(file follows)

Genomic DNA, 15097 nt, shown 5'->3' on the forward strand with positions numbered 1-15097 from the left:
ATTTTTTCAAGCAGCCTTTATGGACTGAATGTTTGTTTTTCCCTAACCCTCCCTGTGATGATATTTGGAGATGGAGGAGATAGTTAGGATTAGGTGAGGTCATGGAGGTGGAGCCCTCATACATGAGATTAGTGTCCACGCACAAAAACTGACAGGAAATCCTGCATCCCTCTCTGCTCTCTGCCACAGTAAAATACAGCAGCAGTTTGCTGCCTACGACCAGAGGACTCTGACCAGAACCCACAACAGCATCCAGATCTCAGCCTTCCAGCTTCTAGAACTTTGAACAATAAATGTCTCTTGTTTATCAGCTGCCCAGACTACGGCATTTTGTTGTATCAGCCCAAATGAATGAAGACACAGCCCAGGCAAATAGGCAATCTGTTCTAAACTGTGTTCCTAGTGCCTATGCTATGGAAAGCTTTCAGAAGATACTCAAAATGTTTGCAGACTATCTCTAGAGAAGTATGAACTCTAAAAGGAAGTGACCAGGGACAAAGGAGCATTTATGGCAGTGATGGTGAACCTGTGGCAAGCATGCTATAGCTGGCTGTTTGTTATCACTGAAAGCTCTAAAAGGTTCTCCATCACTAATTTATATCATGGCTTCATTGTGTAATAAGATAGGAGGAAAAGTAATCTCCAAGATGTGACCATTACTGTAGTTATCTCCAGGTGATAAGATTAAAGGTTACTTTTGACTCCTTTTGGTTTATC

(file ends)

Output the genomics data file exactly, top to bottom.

Genomic DNA, 15097 nt, shown 5'->3' on the forward strand with positions numbered 1-15097 from the left:
ATTTTTTCAAGCAGCCTTTATGGACTGAATGTTTGTTTTTCCCTAACCCTCCCTGTGATGATATTTGGAGATGGAGGAGATAGTTAGGATTAGGTGAGGTCATGGAGGTGGAGCCCTCATACATGAGATTAGTGTCCACGCACAAAAACTGACAGGAAATCCTGCATCCCTCTCTGCTCTCTGCCACAGTAAAATACAGCAGCAGTTTGCTGCCTACGACCAGAGGACTCTGACCAGAACCCACAACAGCATCCAGATCTCAGCCTTCCAGCTTCTAGAACTTTGAACAATAAATGTCTCTTGTTTATCAGCTGCCCAGACTACGGCATTTTGTTGTATCAGCCCAAATGAATGAAGACACAGCCCAGGCAAATAGGCAATCTGTTCTAAACTGTGTTCCTAGTGCCTATGCTATGGAAAGCTTTCAGAAGATACTCAAAATGTTTGCAGACTATCTCTAGAGAAGTATGAACTCTAAAAGGAAGTGACCAGGGACAAAGGAGCATTTATGGCAGTGATGGTGAACCTGTGGCAAGCATGCTATAGCTGGCTGTTTGTTATCACTGAAAGCTCTAAAAGGTTCTCCATCACTAATTTATATCATGGCTTCATTGTGTAATAAGATAGGAGGAAAAGTAATCTCCAAGATGTGACCATTACTGTAGTTATCTCCAGGTGATAAGATTAAAGGTTACTTTTGACTCCTTTTGGTTTATC